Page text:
From The Editor | June 7, 2022

IPSCs For Democratized Cell Therapy


By Matthew Pillar, Editor, Bioprocess Online

multiple Induced Pluripotent Stem Cells - iPSCs GettyImages-1368249640

Differentiated Focus On Harnessing The Innate Immune System

Cytovia Therapeutics was launched in 2019 on the premise that allogeneic, innate immune cells held the best promise for next-generation cell therapy development in oncology. The co-founders of Cytovia, CEO Dr. Daniel Teper and Board Director Dr. Laurent Audoly, built the company on two complementary technologies: (1) natural killer cells differentiated from stem cells (iNK cells), that could potentially be edited, and (2) multifunctional tetravalent cell engager antibodies that boost the activity of natural killer cells (dubbed FLEX-NK cell engagers). Both technologies, says Dr. Teper, generate so-called “off the shelf” therapeutics that can be suited to all patients.

The unmet needs Cytovia seeks to address represent some very large patient populations. Worldwide, there are close to 800,000 hepatocellular carcinoma patients, and about 100,000 suffering from myeloma. Myeloma, while representing a smaller patient population, is a more mature market. “In recent years, pharmaceutical treatments for myeloma grew from a few billion in worldwide sales to more than 20 billion, and sales are expected to approach 30 billion by 2026,” says Dr. Teper. The largest product in that category is the CD38 antibody DARZALEX (daratumumab) from J&J, which alone tallied $6 billion in sales in 2021.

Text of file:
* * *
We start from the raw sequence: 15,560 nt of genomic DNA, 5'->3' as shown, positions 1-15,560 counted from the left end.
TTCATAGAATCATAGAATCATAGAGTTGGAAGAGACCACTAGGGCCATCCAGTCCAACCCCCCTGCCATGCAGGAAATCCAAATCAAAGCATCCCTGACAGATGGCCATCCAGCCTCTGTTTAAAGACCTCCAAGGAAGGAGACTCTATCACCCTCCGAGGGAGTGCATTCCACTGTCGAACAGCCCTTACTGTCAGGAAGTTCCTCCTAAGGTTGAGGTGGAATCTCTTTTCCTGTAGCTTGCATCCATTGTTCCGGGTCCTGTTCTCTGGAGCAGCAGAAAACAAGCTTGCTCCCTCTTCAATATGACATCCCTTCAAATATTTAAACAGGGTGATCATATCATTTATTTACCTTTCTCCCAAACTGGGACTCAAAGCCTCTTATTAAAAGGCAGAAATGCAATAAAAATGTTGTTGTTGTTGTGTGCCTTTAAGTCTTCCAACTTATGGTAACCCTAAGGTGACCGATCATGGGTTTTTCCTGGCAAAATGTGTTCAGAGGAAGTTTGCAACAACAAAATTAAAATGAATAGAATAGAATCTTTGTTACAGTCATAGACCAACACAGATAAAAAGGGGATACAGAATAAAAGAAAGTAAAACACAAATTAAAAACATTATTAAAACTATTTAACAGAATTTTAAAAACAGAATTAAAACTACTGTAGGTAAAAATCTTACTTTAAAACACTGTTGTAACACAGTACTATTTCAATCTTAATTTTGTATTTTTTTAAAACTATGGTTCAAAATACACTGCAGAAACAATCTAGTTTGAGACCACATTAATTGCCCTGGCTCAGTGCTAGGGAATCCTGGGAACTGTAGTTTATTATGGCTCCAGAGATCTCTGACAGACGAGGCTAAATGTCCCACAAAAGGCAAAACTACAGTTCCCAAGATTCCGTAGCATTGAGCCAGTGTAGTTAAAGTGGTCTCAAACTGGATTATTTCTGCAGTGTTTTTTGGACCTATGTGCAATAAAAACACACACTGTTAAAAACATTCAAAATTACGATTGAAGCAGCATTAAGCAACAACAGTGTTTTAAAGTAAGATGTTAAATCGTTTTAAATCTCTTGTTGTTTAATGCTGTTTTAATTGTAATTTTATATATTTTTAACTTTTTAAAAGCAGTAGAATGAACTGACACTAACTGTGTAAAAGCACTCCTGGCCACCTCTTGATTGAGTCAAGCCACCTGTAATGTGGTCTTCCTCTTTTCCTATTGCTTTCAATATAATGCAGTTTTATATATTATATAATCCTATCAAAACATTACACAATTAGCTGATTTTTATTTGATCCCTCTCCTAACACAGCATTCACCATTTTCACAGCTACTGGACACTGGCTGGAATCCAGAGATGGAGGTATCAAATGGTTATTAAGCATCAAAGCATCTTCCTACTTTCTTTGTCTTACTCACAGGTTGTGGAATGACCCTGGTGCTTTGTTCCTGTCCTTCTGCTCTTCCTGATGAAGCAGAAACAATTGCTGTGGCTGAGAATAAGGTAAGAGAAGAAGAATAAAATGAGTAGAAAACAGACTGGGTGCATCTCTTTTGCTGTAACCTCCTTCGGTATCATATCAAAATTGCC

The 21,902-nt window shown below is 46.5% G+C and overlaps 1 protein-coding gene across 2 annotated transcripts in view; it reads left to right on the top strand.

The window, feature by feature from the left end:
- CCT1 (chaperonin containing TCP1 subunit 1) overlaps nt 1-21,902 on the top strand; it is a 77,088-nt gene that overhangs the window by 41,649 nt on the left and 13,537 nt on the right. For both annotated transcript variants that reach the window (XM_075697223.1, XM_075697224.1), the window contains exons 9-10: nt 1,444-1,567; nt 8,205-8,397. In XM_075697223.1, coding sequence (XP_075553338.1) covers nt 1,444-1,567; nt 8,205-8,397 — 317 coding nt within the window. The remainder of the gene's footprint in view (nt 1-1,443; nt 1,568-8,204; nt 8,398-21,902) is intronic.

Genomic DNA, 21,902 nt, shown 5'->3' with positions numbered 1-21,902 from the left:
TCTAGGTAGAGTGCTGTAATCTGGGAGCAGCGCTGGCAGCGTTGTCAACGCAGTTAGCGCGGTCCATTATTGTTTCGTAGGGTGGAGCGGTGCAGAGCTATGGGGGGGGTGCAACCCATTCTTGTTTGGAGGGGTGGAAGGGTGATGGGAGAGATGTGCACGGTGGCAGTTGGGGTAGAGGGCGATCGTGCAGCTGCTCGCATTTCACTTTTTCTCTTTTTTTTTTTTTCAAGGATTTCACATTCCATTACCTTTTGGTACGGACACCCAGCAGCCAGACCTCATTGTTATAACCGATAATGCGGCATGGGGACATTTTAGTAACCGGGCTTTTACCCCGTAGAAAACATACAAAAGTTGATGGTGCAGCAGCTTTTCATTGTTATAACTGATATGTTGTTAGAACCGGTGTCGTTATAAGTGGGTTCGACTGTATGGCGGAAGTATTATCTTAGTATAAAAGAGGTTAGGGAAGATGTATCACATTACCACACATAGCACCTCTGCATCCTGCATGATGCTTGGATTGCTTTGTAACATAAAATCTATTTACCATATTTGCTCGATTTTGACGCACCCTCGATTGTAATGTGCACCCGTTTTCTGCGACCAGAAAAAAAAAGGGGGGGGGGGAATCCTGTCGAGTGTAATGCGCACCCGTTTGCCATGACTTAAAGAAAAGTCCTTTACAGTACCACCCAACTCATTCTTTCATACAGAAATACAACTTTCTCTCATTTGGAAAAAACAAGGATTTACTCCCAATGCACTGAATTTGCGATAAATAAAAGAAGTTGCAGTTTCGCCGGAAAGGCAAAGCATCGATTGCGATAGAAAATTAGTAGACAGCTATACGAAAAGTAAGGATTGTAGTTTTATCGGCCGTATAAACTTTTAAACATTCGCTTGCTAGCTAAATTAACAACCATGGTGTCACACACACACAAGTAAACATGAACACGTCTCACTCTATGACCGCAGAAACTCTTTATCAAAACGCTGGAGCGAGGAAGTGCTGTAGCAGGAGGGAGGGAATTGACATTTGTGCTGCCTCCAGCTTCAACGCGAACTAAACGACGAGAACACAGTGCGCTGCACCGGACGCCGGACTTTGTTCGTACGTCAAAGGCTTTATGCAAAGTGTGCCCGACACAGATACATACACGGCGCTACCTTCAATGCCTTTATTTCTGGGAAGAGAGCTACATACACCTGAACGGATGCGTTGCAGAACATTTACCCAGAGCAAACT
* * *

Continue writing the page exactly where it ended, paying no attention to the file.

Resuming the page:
Daniel Teper, Co-Founder, Chairman & CEO, Cytovia Therapeutics, Inc
Hepatocellular carcinoma, on the other hand, represents a new frontier. “Less than 30 percent of the patients with advanced disease responds to current treatment,  with an average of just 6.8 months of progression-free survival,” says Teper.  

That technology has given rise to a preclinical pipeline that company co-founder, chairman, and CEO Dr. Daniel Teper repeatedly characterizes as “differentiated.” “We noticed that a number of cell therapy companies have migrated toward targets that are well-validated, but very crowded, such as CD19 or BCMA,” he says. Noting that there’s nothing wrong with that – and he’s right, because competition yields innovation in drug development – he acknowledges that the business risk of joining the well-validated masses gets real at the clinical stage. “Once you validate the technology and order clinical trials, if you’re number seven of 25 CD19 or BCMA therapies, you’ve got a big challenge ahead of you,” he surmises.

Regarding Cytovia’s differentiation strategy, its programs display different indications and treatment modalities, including a FLEX-NK cell engager targeting GPC3 for the treatment of solid tumors including hepatocellular carcinoma, another FLEX-NK cell engager  targeting CD38 for multiple myeloma, and even a CAR-iNK cell candidate targeting epidermal growth factor receptor (EGFR) for glioblastoma. “It’s a balanced portfolio of relatively novel targets,” he says.

Fast Moving R&D Efforts And  A Compelling Strategy